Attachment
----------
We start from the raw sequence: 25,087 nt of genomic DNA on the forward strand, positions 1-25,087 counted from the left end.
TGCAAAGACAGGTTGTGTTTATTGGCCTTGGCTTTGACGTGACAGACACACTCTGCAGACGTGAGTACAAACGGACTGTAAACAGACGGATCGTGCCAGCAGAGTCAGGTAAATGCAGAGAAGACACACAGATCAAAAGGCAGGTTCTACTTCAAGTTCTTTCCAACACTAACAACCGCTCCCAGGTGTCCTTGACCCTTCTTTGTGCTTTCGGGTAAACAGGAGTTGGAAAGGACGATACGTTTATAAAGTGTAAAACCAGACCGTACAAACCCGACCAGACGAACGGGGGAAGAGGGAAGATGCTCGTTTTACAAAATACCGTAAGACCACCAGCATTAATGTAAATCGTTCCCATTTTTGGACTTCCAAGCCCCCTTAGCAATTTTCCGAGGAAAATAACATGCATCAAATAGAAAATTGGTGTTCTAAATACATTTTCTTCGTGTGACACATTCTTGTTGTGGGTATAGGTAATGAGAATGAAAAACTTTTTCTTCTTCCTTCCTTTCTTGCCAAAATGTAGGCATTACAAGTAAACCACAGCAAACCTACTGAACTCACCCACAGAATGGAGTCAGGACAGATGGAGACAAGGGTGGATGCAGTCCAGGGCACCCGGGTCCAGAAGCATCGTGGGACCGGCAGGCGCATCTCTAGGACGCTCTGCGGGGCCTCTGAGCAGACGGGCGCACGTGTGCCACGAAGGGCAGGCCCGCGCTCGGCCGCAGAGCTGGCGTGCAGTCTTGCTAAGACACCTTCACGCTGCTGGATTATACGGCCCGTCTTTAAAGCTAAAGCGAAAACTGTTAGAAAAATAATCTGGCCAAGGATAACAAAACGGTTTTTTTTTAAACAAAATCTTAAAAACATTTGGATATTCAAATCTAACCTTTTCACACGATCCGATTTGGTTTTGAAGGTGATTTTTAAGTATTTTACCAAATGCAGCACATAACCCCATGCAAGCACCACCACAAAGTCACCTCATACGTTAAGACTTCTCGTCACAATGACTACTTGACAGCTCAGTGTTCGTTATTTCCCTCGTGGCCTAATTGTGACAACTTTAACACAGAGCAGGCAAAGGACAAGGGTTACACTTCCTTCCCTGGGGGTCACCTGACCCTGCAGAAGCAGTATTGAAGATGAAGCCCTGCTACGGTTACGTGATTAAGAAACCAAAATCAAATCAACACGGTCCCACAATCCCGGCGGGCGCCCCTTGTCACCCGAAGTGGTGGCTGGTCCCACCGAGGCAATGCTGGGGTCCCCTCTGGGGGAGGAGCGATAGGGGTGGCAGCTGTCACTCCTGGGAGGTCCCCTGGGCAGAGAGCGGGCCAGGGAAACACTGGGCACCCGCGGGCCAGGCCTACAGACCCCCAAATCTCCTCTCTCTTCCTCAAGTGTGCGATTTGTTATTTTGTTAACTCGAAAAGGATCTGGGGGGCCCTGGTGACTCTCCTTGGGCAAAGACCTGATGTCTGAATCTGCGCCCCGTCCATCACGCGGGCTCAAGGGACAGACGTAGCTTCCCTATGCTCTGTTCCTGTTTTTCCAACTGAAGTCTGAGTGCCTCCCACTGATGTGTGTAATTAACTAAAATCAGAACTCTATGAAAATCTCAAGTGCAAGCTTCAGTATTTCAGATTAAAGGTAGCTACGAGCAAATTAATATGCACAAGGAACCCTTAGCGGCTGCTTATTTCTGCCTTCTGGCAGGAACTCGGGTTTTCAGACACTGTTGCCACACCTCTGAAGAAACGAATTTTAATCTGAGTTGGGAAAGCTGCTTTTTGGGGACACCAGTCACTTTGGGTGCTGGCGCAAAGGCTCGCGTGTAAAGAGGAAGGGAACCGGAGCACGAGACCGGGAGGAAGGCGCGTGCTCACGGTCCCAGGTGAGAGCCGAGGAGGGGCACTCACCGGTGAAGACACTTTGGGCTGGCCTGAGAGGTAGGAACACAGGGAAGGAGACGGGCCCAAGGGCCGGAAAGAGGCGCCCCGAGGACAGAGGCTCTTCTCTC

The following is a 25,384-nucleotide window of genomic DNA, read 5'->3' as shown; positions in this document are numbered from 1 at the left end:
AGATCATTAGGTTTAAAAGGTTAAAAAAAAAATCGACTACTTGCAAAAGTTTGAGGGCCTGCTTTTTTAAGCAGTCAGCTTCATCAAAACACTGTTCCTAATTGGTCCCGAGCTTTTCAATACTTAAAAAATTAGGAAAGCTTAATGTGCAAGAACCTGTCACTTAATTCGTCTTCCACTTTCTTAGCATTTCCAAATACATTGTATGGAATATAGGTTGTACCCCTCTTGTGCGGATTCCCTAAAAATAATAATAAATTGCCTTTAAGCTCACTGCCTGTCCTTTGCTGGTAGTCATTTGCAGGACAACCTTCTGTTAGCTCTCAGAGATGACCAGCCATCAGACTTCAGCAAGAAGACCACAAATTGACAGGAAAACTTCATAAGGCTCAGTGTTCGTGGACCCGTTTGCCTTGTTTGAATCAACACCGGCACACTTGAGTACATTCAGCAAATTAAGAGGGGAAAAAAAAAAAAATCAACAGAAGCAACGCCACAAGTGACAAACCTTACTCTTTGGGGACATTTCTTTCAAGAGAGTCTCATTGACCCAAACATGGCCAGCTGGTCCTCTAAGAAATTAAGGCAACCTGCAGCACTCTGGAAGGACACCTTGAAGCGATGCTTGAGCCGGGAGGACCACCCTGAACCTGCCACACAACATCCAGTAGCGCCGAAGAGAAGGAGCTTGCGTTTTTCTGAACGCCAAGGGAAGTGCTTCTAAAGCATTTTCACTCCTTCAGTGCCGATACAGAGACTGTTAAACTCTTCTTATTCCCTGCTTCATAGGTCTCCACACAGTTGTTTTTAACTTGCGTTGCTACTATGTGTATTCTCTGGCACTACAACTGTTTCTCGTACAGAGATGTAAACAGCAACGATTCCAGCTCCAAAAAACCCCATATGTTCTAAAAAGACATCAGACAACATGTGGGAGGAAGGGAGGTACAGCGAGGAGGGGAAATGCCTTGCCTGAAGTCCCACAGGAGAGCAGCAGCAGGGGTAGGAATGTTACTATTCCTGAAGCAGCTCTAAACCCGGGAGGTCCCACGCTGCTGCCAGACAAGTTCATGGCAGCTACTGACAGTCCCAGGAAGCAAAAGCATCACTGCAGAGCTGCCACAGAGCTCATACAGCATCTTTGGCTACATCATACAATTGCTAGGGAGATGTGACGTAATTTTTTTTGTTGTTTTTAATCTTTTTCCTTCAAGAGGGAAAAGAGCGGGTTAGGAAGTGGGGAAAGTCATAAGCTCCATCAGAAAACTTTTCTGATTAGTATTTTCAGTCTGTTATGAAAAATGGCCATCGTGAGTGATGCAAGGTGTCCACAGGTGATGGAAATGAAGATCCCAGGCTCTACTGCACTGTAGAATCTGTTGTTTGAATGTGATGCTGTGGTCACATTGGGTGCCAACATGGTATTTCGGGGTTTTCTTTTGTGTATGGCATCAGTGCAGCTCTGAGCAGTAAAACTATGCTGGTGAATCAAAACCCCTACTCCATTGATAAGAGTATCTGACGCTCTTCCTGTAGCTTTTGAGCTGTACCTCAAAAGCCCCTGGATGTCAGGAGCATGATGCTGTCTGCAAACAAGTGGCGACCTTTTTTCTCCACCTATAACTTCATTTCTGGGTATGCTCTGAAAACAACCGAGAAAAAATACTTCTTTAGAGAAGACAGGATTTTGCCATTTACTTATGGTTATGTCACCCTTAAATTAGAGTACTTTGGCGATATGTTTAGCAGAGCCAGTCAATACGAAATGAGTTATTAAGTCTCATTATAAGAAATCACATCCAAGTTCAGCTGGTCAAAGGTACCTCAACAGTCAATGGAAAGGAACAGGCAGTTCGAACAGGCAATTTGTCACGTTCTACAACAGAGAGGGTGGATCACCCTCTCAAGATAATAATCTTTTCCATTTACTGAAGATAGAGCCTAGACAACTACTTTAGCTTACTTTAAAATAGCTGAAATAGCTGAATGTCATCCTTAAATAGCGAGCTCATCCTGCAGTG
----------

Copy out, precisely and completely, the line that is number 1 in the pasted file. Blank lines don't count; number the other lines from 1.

We start from the raw sequence: 25,087 nt of genomic DNA on the forward strand, positions 1-25,087 counted from the left end.